The benefits of incorporating history – the interdisciplinary approach.
All this suggests some benefits to my research as a political scientist in finding ways to draw upon history. Social scientists focusing on my current topic of research, the influence of elites, have in the past done exactly this. Charles Tilly in his ‘As Sociology Meets History’ (1981) noted that one of the main areas of history that had become popular with sociologists was the structure of elites (cited in Black & MacRaild:130). John Scott’s ‘Who Rules Britain?’ (Scott) incorporates a detailed look at the evolution of the British ruling class over recent centuries. Given the overlap between the various scholarly disciplines, it is unsurprising to see it argued that “[s]ome of the most striking developments of socio-history in the last fifteen years have been in political science” (Waters & Noiriel:16), or that “[i]t is now impossible to pursue many activities of the social scientist in any but a trivial manner without coming to terms with social structure and its transformations: without the history of societies” (Hobsbawm:98).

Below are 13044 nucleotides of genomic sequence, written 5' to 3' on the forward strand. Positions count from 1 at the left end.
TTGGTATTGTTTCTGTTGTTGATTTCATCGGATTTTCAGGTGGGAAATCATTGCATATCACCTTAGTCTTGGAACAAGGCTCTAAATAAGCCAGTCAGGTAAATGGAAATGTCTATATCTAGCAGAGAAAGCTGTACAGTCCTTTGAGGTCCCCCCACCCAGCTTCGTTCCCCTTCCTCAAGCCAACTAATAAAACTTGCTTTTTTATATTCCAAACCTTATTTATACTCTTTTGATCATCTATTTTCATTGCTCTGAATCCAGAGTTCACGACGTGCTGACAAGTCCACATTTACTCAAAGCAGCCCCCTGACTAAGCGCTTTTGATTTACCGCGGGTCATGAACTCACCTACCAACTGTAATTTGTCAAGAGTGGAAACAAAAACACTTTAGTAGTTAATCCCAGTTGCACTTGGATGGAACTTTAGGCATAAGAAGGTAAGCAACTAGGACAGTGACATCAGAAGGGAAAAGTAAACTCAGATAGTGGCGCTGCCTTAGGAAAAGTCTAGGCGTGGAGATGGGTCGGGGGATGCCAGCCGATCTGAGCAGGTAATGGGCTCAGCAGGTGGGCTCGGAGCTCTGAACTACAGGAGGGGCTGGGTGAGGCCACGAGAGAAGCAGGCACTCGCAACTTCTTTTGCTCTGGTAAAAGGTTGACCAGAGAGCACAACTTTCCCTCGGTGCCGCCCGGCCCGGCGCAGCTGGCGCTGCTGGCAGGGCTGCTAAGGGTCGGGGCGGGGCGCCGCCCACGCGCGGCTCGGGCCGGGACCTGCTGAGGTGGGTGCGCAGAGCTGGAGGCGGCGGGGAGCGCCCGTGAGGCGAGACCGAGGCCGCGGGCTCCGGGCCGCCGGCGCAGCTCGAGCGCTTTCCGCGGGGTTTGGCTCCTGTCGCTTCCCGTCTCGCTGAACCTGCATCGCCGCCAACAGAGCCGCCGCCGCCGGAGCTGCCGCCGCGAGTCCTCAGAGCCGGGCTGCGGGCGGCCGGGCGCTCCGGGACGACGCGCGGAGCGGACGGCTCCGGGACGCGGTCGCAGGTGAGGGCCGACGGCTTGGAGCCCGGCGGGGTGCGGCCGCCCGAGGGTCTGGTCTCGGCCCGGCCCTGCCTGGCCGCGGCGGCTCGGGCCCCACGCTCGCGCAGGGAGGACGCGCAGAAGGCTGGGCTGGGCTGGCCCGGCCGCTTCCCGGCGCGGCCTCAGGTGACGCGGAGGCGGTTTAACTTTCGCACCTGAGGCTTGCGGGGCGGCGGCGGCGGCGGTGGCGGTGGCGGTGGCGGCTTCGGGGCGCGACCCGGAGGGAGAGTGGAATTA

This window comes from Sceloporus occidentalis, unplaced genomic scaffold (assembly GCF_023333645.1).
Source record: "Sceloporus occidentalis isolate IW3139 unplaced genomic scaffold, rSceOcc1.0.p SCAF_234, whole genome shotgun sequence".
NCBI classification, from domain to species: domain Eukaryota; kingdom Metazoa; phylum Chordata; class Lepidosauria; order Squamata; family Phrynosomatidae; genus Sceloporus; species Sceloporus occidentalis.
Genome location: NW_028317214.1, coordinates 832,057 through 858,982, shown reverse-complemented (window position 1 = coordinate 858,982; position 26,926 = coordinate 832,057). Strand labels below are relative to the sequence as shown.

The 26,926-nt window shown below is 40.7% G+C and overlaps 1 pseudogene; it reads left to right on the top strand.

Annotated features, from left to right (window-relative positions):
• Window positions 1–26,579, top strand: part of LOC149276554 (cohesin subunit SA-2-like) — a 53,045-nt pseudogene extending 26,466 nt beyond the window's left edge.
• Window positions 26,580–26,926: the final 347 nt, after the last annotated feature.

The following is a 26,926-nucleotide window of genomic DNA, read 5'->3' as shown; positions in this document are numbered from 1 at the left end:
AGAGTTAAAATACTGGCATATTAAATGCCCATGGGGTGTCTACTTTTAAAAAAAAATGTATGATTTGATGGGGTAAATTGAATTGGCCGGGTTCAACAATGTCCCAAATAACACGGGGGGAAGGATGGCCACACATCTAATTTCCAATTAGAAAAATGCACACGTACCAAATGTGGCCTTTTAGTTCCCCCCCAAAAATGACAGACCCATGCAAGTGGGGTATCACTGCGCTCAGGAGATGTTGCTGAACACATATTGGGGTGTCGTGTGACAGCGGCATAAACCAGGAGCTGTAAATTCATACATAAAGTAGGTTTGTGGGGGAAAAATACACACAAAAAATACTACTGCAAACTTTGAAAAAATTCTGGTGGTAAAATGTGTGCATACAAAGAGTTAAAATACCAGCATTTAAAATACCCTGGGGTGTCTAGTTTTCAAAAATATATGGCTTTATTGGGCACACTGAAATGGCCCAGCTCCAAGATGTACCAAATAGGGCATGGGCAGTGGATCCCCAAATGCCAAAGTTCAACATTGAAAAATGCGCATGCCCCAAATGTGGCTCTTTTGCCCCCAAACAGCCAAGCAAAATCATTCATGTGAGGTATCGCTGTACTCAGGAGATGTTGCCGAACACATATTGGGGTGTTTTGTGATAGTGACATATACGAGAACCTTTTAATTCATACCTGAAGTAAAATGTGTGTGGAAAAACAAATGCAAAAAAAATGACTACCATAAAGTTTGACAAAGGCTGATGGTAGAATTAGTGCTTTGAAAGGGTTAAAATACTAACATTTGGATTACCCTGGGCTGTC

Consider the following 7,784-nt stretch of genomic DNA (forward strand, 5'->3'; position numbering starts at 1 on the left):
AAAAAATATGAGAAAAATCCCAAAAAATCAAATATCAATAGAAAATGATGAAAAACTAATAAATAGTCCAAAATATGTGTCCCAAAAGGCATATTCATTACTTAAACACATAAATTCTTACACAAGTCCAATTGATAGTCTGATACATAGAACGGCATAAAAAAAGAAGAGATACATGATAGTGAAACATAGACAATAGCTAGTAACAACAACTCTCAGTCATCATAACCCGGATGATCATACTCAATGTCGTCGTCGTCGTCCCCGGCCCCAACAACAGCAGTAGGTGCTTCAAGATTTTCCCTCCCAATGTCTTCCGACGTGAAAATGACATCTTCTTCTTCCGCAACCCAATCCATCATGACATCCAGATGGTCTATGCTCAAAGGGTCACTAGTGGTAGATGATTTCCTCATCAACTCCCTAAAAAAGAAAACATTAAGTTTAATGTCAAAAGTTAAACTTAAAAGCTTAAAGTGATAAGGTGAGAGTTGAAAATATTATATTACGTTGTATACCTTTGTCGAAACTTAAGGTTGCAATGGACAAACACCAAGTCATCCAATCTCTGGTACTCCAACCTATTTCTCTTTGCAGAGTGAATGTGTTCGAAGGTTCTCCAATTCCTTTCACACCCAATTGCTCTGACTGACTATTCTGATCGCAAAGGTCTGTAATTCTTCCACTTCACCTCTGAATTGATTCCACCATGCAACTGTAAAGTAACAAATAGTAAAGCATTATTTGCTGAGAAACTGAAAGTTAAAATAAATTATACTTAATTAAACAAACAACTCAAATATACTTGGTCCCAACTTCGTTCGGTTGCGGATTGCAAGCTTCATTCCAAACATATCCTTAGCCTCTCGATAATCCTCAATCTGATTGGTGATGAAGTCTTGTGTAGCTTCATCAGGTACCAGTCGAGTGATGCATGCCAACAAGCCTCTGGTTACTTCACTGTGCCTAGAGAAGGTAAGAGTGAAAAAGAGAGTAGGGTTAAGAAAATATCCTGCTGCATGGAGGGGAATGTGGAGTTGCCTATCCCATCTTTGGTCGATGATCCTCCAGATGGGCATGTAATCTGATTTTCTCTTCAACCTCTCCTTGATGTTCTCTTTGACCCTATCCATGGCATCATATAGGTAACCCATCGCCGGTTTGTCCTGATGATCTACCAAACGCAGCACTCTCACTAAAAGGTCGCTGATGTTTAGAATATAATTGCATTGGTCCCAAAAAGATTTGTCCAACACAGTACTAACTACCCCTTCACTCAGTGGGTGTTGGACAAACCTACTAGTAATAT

The benefits of incorporating history – the cognitive benefits of detachment and context
Two further benefits can be gained from introducing elements of historical scholarship into political science research. One is the cognitive advantage of detachment. A political scientist studying phenomena within the society in which they themselves live is likely to find it more problematic to take a detached view of their subject matter than a historian studying, say, the ancient Greeks. One possible way to import a degree of the historian’s detachment into our analysis of the present is to attempt to think of the present in the context of the broader sweep of history, which may serve to refresh our analytical perspective on affairs with which we are familiar and perhaps even involved at some level or in some way.
To be more specific, take the example of comparative history; an approach which allows us to identify the common and the particular between two contemporaneous sets of historical events (Black & MacRaild:106). This principle can be adapted to two non-contemporaneous scenarios on an historical continuum. In my research, comparing present events or scenarios in British foreign policy with similar events and scenarios in the past may allow the possibility of illuminating those features of power and influence that are constant and which are characteristic of their particular time, thus enabling a deeper understanding of the current political economy of British foreign policy. The comparative approach may add some perspective, therefore, which might otherwise have been lacking.